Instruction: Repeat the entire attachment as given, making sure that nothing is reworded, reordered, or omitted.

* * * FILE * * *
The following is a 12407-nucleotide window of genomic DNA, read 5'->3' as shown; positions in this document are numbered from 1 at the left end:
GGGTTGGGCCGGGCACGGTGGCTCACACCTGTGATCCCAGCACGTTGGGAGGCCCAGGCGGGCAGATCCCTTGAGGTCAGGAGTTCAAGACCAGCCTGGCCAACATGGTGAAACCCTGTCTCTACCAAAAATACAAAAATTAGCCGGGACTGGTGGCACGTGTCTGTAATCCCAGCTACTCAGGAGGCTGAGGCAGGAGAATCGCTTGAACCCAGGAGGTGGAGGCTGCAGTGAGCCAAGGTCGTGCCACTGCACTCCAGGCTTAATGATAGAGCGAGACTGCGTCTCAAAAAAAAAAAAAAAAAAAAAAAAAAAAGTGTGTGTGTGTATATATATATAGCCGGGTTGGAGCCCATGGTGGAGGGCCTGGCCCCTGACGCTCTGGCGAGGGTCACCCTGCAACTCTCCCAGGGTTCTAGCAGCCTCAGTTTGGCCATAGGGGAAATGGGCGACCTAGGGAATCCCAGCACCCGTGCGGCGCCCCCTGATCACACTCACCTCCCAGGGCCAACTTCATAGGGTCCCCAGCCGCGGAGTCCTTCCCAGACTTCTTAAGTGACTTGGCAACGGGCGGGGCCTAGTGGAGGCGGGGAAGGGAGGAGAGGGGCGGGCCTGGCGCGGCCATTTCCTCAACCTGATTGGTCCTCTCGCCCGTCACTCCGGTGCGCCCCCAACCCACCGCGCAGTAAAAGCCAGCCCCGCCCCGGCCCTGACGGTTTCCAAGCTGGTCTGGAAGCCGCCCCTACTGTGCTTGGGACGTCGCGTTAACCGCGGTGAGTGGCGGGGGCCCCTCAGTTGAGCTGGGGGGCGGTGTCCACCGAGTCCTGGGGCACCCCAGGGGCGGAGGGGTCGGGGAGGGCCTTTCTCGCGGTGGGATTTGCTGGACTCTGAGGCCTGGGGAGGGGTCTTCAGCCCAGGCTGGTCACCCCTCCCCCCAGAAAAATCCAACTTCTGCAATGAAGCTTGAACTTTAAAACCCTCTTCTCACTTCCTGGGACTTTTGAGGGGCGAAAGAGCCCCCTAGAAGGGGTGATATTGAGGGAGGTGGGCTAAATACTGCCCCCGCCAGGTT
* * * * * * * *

The following is a 12407-nucleotide window of genomic DNA, read 5'->3' as shown; positions in this document are numbered from 1 at the left end:
GGGTTGGGCCGGGCACGGTGGCTCACACCTGTGATCCCAGCACGTTGGGAGGCCCAGGCGGGCAGATCCCTTGAGGTCAGGAGTTCAAGACCAGCCTGGCCAACATGGTGAAACCCTGTCTCTACCAAAAATACAAAAATTAGCCGGGACTGGTGGCACGTGTCTGTAATCCCAGCTACTCAGGAGGCTGAGGCAGGAGAATCGCTTGAACCCAGGAGGTGGAGGCTGCAGTGAGCCAAGGTCGTGCCACTGCACTCCAGGCTTAATGATAGAGCGAGACTGCGTCTCAAAAAAAAAAAAAAAAAAAAAAAAAAAAGTGTGTGTGTGTATATATATATAGCCGGGTTGGAGCCCATGGTGGAGGGCCTGGCCCCTGACGCTCTGGCGAGGGTCACCCTGCAACTCTCCCAGGGTTCTAGCAGCCTCAGTTTGGCCATAGGGGAAATGGGCGACCTAGGGAATCCCAGCACCCGTGCGGCGCCCCCTGATCACACTCACCTCCCAGGGCCAACTTCATAGGGTCCCCAGCCGCGGAGTCCTTCCCAGACTTCTTAAGTGACTTGGCAACGGGCGGGGCCTAGTGGAGGCGGGGAAGGGAGGAGAGGGGCGGGCCTGGCGCGGCCATTTCCTCAACCTGATTGGTCCTCTCGCCCGTCACTCCGGTGCGCCCCCAACCCACCGCGCAGTAAAAGCCAGCCCCGCCCCGGCCCTGACGGTTTCCAAGCTGGTCTGGAAGCCGCCCCTACTGTGCTTGGGACGTCGCGTTAACCGCGGTGAGTGGCGGGGGCCCCTCAGTTGAGCTGGGGGGCGGTGTCCACCGAGTCCTGGGGCACCCCAGGGGCGGAGGGGTCGGGGAGGGCCTTTCTCGCGGTGGGATTTGCTGGACTCTGAGGCCTGGGGAGGGGTCTTCAGCCCAGGCTGGTCACCCCTCCCCCCAGAAAAATCCAACTTCTGCAATGAAGCTTGAACTTTAAAACCCTCTTCTCACTTCCTGGGACTTTTGAGGGGCGAAAGAGCCCCCTAGAAGGGGTGATATTGAGGGAGGTGGGCTAAATACTGCCCCCGCCAGGTT